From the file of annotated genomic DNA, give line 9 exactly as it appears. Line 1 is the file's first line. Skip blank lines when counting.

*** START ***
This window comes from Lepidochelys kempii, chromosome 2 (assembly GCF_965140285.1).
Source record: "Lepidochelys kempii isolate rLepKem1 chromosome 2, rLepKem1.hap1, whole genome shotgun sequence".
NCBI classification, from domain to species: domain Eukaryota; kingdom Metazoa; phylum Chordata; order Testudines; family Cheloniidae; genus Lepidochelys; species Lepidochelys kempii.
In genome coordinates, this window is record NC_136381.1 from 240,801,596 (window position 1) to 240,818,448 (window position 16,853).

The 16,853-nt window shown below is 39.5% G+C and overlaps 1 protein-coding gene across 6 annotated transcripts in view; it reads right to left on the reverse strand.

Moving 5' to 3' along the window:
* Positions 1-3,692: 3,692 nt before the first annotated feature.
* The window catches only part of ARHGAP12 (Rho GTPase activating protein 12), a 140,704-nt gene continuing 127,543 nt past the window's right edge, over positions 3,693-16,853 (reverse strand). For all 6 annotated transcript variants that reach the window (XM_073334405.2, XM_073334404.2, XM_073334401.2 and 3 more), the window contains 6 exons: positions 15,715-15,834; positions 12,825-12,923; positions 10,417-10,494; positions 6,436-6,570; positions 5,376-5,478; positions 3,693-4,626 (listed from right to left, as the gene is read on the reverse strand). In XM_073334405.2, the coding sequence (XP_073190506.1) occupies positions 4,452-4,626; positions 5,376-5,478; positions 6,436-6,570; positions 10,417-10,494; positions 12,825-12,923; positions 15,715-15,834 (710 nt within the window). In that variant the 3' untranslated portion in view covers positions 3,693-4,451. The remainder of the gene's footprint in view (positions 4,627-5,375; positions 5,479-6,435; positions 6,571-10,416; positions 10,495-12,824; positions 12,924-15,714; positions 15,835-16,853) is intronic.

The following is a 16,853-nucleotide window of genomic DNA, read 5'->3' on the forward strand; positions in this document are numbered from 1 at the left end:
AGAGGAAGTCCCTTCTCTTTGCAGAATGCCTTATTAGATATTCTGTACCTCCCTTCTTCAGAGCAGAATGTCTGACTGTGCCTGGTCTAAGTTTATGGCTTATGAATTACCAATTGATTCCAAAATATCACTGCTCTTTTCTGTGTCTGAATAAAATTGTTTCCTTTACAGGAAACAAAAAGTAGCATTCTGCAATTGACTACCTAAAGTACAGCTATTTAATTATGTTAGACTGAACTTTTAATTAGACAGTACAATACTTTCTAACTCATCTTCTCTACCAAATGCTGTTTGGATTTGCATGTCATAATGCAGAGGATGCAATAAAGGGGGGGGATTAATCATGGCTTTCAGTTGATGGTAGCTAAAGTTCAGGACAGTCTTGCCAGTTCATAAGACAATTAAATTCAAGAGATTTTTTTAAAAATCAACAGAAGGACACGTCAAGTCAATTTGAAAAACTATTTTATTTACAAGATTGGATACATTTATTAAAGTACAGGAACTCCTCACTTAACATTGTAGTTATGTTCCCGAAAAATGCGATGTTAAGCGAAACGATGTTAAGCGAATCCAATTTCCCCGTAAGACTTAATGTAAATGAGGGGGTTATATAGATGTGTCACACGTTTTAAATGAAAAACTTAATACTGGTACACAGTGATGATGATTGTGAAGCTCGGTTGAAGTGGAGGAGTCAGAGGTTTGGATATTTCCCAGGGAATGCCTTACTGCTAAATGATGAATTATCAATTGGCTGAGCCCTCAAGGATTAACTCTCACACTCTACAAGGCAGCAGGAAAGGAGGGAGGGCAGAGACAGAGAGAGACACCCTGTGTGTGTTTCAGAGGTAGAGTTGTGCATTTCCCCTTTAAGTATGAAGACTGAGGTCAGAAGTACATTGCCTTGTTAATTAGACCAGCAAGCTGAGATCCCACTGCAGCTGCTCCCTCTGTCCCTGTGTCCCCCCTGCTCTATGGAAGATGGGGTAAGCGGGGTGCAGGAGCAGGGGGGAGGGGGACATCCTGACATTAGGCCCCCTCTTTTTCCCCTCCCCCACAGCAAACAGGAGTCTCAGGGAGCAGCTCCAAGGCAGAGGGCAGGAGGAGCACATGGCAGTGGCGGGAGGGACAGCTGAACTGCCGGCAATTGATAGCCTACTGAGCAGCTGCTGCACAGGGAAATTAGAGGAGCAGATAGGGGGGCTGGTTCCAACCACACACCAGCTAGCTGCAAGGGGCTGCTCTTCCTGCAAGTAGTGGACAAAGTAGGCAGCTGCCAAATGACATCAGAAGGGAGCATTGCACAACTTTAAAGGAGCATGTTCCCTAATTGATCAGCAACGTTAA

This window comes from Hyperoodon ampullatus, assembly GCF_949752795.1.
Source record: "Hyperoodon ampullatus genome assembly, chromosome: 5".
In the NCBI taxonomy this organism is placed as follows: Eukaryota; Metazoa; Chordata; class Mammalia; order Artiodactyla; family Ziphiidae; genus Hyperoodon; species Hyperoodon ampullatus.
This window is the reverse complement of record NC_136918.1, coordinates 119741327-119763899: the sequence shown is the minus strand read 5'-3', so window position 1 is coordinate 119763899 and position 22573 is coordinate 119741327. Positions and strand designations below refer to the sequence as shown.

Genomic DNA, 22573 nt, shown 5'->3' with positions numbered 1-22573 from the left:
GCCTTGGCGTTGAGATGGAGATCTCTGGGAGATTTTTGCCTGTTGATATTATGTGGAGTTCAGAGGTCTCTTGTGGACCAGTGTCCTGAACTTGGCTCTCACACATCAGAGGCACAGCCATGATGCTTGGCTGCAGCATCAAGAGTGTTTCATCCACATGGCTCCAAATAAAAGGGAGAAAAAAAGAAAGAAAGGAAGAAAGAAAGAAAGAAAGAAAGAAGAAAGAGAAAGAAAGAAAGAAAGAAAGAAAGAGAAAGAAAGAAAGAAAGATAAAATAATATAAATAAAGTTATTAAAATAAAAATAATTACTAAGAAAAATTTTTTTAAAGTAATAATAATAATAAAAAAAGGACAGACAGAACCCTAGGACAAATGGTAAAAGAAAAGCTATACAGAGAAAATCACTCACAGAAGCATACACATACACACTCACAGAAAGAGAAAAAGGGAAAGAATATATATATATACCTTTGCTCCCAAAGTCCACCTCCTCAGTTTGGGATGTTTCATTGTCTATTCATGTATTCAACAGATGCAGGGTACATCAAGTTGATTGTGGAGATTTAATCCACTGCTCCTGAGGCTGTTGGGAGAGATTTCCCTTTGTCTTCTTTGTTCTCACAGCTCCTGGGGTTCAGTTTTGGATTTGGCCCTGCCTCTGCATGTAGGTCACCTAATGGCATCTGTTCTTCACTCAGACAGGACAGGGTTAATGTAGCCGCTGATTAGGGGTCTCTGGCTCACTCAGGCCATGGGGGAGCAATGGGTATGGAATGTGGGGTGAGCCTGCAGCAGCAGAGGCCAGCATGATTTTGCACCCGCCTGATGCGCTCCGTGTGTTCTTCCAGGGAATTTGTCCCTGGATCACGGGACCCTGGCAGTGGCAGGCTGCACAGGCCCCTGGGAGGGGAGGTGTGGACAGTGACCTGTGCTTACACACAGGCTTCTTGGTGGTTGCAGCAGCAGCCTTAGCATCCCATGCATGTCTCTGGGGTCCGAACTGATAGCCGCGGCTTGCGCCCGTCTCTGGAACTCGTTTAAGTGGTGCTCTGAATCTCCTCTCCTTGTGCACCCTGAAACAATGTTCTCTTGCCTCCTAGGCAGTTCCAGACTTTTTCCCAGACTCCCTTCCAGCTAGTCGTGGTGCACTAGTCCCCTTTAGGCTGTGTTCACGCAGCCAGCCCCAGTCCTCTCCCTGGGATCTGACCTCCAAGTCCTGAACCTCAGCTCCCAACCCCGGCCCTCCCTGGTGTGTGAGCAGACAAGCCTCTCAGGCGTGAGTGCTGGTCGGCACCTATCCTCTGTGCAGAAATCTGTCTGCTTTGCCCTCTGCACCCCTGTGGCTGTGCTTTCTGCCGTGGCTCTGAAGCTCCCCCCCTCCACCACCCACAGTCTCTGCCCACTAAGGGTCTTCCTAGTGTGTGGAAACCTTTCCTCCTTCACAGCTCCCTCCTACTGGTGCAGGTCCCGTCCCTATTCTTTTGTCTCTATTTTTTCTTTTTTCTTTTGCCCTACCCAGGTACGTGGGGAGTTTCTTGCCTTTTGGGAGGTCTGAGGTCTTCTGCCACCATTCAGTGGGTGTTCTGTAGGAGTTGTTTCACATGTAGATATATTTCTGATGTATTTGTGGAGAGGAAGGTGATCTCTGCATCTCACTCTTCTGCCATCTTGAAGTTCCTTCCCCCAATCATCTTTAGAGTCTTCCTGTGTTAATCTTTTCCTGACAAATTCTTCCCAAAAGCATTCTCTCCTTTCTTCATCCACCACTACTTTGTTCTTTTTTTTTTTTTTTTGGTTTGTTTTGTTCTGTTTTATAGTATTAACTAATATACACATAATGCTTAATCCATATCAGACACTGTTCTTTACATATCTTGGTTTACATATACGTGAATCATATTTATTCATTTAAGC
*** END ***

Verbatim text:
The following is a 16,853-nucleotide window of genomic DNA, read 5'->3' on the forward strand; positions in this document are numbered from 1 at the left end: